BattBump — wireless phone-to-phone charging, on the blockchain


BattBump is a Kickstarter (archive) to launch “the world’s first battery sharing app to share charge wirelessly. No charger. No worries.”

The idea is that you can find people in your BattBump social network — and who doesn’t want yet another social network? — and get some phone charge off them.

“The transfer of the battery between smart phones occurs via Near-Field Communication (NFC). This technology is currently available and the app utilises this technology.”

There’s also tokens on a blockchain, for some reason.

How we do phone-to-phone charging now

You can charge a phone from a phone already — with a USB On-The-Go cable. These do data and power. The typical use case is topping up your phone from your tablet.

The main hassle is the connectors — USB Micro-B, versus USB-C, versus Lightning.

The BattBump Kickstarter

The Kickstarter says: “This technology is currently available and the app utilises this technology.” That’s it for technical detail.

The Kickstarter rewards are an “I’m a top bumper” T-shirt, a BattBump logo zip-up hoody, a BattBump beanie and a sticker pack — not the future app itself, nor even their planned blockchain “BB” tokens.

The home page is (archive). There’s no details at all — about the technology, the people or the blockchain offering. It also says “© 2015 by BattBump.”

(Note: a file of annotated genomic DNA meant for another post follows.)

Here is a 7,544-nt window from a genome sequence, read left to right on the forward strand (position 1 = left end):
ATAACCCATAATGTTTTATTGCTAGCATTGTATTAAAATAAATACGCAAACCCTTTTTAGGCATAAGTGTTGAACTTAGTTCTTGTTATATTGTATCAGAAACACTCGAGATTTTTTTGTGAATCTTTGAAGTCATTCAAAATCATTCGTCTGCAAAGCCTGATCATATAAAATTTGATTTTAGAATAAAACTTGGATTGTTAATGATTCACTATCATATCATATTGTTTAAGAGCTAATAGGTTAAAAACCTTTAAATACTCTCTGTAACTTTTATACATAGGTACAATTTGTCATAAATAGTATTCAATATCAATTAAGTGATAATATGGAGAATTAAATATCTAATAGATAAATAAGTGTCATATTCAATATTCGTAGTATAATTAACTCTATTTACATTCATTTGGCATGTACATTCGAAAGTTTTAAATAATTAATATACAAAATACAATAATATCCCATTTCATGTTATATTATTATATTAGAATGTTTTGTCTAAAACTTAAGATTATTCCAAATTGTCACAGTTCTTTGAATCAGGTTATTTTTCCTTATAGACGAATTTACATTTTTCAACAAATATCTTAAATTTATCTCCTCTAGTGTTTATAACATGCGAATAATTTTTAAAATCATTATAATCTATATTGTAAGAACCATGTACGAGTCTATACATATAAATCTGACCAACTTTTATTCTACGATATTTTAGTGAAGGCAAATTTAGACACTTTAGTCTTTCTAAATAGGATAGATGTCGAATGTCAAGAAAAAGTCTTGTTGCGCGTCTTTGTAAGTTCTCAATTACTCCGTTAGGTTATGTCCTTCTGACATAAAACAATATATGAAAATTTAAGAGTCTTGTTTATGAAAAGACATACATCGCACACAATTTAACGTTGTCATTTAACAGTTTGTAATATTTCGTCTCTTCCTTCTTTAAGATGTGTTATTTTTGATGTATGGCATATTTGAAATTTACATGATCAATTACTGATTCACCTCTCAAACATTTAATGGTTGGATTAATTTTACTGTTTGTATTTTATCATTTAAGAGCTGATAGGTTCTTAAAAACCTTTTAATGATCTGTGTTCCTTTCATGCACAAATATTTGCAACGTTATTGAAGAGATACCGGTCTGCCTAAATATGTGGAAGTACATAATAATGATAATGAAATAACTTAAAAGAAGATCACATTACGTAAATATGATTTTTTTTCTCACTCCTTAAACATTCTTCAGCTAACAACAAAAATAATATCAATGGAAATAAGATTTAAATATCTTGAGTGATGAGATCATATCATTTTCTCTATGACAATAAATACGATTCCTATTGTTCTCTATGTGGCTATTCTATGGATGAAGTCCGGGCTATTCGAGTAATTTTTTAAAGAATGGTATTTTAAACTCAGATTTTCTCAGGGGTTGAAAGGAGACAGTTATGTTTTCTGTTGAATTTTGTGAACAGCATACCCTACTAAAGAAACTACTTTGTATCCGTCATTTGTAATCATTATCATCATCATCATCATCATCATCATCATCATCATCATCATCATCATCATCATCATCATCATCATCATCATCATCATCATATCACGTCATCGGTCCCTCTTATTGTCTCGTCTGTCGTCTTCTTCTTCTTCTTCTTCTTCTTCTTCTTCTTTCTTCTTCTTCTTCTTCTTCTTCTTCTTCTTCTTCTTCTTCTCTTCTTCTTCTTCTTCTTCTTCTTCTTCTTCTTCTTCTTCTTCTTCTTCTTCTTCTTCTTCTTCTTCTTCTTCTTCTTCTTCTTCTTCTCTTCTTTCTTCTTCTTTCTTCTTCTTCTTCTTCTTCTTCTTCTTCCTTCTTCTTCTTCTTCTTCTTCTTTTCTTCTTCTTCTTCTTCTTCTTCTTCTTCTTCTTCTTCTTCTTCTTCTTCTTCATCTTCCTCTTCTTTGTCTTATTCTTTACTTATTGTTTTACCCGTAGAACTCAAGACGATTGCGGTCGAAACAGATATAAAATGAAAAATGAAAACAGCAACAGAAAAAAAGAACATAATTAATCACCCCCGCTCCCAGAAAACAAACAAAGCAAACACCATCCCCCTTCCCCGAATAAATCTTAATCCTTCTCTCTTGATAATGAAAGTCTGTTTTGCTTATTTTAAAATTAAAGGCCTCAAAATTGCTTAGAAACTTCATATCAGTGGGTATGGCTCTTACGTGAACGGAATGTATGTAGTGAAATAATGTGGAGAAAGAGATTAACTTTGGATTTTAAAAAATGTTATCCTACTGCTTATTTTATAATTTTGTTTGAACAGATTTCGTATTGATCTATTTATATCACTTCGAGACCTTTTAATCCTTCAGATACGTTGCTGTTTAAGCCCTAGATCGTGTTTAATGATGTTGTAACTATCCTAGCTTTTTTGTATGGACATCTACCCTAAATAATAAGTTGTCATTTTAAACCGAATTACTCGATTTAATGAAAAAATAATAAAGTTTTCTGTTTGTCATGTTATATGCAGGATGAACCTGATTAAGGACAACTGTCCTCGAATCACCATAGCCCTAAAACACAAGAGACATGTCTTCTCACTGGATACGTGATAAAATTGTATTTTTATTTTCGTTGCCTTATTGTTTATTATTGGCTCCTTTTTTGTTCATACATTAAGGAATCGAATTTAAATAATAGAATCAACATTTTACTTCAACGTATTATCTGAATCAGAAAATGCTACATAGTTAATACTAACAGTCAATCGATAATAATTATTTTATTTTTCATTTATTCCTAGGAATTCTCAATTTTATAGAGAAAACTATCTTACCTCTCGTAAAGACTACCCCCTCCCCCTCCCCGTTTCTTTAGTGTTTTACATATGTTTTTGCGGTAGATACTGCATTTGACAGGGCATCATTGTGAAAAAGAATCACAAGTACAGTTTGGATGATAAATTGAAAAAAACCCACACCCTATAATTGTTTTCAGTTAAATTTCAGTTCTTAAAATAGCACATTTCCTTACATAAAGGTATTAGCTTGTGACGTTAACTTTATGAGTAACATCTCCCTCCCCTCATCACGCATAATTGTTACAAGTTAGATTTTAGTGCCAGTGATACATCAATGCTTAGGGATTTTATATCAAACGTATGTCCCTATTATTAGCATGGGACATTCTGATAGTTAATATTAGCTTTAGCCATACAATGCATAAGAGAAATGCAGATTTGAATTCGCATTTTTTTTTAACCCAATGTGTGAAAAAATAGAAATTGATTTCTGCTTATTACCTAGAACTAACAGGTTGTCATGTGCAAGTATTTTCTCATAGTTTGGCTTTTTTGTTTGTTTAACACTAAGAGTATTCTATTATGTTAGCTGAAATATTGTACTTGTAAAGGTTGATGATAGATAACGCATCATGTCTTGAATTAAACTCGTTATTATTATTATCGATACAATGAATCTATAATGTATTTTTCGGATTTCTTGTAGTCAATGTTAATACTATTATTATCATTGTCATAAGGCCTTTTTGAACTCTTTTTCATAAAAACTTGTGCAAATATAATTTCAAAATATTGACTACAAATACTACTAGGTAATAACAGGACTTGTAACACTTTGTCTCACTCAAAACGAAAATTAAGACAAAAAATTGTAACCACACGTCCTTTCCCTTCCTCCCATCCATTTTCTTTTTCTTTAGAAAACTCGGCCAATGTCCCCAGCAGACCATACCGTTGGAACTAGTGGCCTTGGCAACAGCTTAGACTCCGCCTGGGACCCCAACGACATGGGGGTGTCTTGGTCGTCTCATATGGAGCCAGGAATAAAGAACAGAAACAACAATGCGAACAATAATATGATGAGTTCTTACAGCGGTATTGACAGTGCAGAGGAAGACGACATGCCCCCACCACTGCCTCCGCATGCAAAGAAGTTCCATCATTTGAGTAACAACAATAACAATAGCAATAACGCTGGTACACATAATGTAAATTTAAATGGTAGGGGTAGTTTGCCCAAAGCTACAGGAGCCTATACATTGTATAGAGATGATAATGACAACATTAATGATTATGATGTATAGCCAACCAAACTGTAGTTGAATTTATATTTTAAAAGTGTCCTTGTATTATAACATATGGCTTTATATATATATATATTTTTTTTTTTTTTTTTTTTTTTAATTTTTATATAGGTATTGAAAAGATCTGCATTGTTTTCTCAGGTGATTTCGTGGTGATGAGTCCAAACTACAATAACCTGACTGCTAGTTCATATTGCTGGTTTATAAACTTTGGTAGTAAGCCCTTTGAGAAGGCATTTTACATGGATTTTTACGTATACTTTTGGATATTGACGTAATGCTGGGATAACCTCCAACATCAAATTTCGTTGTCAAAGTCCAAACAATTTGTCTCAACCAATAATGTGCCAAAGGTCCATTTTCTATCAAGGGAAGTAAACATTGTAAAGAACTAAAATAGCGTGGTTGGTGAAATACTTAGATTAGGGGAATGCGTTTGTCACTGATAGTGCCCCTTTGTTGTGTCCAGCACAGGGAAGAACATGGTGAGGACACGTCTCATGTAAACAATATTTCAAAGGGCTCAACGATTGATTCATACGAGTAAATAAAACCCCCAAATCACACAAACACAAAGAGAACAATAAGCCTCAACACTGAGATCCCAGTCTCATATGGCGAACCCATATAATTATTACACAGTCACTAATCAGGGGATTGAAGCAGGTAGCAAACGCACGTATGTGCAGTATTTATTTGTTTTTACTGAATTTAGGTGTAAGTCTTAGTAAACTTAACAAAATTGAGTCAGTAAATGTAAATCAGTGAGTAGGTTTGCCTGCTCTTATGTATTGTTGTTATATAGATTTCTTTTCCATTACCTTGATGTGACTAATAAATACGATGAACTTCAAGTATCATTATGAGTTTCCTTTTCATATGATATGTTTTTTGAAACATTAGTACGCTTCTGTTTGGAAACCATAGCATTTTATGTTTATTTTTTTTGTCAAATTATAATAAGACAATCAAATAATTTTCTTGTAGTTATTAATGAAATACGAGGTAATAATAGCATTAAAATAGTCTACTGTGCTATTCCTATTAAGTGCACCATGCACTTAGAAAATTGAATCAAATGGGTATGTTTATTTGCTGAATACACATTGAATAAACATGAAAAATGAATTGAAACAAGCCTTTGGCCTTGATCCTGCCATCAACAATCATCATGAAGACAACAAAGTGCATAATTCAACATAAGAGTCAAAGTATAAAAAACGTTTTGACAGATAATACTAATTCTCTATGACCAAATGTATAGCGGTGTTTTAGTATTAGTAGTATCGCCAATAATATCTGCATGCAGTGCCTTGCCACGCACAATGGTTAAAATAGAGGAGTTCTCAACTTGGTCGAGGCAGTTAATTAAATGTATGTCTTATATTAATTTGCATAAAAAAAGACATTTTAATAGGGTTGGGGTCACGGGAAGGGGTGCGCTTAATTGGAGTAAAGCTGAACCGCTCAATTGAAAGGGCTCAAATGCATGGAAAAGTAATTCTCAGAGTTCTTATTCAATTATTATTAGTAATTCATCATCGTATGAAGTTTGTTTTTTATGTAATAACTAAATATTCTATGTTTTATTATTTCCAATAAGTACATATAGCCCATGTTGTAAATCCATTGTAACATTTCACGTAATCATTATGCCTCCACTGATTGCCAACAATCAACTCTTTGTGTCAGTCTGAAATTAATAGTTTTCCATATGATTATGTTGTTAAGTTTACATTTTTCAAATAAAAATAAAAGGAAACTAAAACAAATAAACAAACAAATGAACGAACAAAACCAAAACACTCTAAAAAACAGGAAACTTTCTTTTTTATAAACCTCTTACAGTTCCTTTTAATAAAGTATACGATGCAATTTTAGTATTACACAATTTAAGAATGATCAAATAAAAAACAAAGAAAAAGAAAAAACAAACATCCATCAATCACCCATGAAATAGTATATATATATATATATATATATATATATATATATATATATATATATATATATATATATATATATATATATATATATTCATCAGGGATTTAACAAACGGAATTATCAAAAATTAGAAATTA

The initial video clip of a woman looking up from her phone is stock footage — I haven’t sourced the rest of their video, but the shakycam user-interface mockups suggest this was all put together quite quickly.



How could this possibly work?

The NFC that you use for touch-and-pay is an induction loop — the wire loop in the touch pad and the wire loop in your phone form the two halves of a transformer.

NFC is low-powered and optimised for data — and it has no way to put power back into the battery.

But wireless phone charging exists and works — it’s called Qi, and it’s standard in all recent phones. Instead of plugging your phone in, you put it on a charging pad.

Qi also uses paired induction loops to form a transformer. This transmits power reasonably efficiently — if slower than a cable. It’s the same principle as NFC — so casually calling Qi “NFC” isn’t completely wrong.

The problem is that a phone’s only a Qi receiver — it only has the loop, then an AC-to-DC rectifier, then the battery. To use Qi phone-to-phone, you’d need new hardware — to pump AC power into the loop.

The other problem is that apps don’t have access to the lower layers of the NFC or Qi software stacks.

(And the third problem is that Sony already patented something very like this in 2017.)